Opinion: Clinton comparisons, DNA questions plague fledgling Warren 2020 campaign

    (Sinclair Broadcast Group)

    Democrat Massachusetts Senator Elizabeth Warren announced her intention to run for her party’s nomination for president in 2020. She did so in an email to supporters on New Year’s Eve.

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    Warren becomes the first Democrat candidate with high name I.D. to form a 2020 exploratory committee.

    While the Democrat field is likely to be crowded, Warren’s opposition to President Trump, her reputation as a Washington D.C. insider, and her status as a women’s rights activist combined to set her apart from other rumored Democrat candidates like former Vice President Joe Biden and Texas Congressman Robert Francis “Beto” O’Rourke.

    A major criticism against Warren, and one she is trying to get ahead of by declaring her candidacy early, is that she’s too similar to failed 2016 candidate Hillary Clinton. Clinton has been panned as out of touch and not diverse enough to lead a Democrat Party that is struggling to find a direction.

    Warren has also been long criticized for her seemingly drastically overstating her claims of Native American ancestry.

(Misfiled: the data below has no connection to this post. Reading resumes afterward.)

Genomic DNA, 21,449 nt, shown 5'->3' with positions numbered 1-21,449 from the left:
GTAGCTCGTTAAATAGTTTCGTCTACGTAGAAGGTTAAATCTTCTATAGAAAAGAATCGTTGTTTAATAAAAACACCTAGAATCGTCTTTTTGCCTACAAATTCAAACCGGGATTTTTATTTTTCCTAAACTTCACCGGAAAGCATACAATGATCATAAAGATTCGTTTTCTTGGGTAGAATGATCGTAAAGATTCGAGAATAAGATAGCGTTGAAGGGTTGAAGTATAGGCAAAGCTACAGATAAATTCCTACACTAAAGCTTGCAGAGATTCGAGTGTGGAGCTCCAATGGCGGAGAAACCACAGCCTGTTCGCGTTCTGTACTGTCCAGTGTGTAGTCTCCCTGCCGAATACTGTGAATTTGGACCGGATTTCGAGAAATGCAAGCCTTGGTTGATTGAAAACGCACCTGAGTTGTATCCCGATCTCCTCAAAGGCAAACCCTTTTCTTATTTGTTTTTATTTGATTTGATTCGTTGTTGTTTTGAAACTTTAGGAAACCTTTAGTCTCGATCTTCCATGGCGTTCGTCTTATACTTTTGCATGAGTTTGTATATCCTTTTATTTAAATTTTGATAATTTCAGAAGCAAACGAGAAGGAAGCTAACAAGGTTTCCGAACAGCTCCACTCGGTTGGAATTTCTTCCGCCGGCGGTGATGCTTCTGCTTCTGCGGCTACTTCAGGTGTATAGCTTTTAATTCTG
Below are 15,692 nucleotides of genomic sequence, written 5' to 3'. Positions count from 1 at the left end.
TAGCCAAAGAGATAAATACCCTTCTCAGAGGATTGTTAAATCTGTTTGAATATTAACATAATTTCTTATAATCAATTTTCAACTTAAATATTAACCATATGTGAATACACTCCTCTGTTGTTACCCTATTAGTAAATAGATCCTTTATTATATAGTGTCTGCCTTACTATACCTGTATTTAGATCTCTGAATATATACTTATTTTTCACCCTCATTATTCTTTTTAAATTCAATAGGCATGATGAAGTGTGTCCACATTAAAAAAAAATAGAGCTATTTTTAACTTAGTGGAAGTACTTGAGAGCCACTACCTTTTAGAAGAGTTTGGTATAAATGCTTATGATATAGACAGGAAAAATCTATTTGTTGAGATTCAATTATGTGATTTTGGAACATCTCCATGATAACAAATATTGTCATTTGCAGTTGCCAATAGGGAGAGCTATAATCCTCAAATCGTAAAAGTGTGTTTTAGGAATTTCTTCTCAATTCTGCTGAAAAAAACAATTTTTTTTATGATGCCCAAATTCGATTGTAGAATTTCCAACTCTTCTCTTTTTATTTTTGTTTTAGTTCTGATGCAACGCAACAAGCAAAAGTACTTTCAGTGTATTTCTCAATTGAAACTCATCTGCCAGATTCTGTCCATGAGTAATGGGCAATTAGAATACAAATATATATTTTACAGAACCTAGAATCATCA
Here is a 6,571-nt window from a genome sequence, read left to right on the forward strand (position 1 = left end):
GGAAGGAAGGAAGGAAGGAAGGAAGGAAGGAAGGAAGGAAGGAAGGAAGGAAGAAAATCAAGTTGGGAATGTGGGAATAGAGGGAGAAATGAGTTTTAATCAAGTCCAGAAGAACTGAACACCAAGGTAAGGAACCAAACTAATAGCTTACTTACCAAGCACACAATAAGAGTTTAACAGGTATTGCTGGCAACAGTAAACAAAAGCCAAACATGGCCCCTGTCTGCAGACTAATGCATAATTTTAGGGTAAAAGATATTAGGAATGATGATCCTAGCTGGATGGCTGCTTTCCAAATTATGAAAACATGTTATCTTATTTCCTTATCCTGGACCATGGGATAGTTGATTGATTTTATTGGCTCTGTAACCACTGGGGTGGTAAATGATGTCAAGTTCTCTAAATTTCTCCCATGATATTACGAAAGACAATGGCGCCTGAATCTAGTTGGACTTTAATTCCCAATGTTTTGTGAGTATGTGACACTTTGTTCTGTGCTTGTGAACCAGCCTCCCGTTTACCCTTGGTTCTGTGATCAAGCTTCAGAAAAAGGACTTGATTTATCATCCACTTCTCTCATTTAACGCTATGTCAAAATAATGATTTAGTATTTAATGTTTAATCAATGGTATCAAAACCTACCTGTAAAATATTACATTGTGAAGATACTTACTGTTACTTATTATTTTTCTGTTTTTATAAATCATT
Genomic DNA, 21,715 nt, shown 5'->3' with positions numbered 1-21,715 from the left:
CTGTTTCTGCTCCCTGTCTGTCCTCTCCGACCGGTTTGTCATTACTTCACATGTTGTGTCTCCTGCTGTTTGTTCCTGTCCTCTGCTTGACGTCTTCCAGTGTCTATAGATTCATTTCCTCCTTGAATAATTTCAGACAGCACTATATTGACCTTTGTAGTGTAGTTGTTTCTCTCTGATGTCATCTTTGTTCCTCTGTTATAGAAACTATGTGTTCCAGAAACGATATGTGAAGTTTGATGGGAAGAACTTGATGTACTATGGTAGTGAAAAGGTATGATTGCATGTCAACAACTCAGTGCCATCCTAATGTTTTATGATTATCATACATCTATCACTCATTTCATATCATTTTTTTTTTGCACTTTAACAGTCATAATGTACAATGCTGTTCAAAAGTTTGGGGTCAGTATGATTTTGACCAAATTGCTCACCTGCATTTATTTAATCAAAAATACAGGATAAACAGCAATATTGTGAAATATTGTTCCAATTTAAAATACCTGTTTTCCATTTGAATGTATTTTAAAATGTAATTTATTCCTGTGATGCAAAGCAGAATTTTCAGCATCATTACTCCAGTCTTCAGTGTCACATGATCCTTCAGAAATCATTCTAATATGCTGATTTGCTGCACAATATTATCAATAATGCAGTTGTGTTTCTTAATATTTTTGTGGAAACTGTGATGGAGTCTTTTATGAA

Warren’s success in the primary will be largely dependent upon how she paints herself to young and hungry Democrat voters who are still reeling after 2016, and how closely she embraces the growing socialist wing of the Democrat Party.

    Here’s the bottom line: Look for Warren to attempt to dispel any of the concerns about her candidacy by focusing on social justice issues.

    She has a long road ahead of her, and it will be interesting to see which other rumored Democrat candidates now jump in the race to attempt and steal Elizabeth Warren’s thunder.

    EDITOR'S NOTE: Boris Epshteyn formerly served as a Senior Advisor to the Trump Campaign and served in the White House as Special Assistant to The President and Assistant Communications Director for Surrogate Operations.

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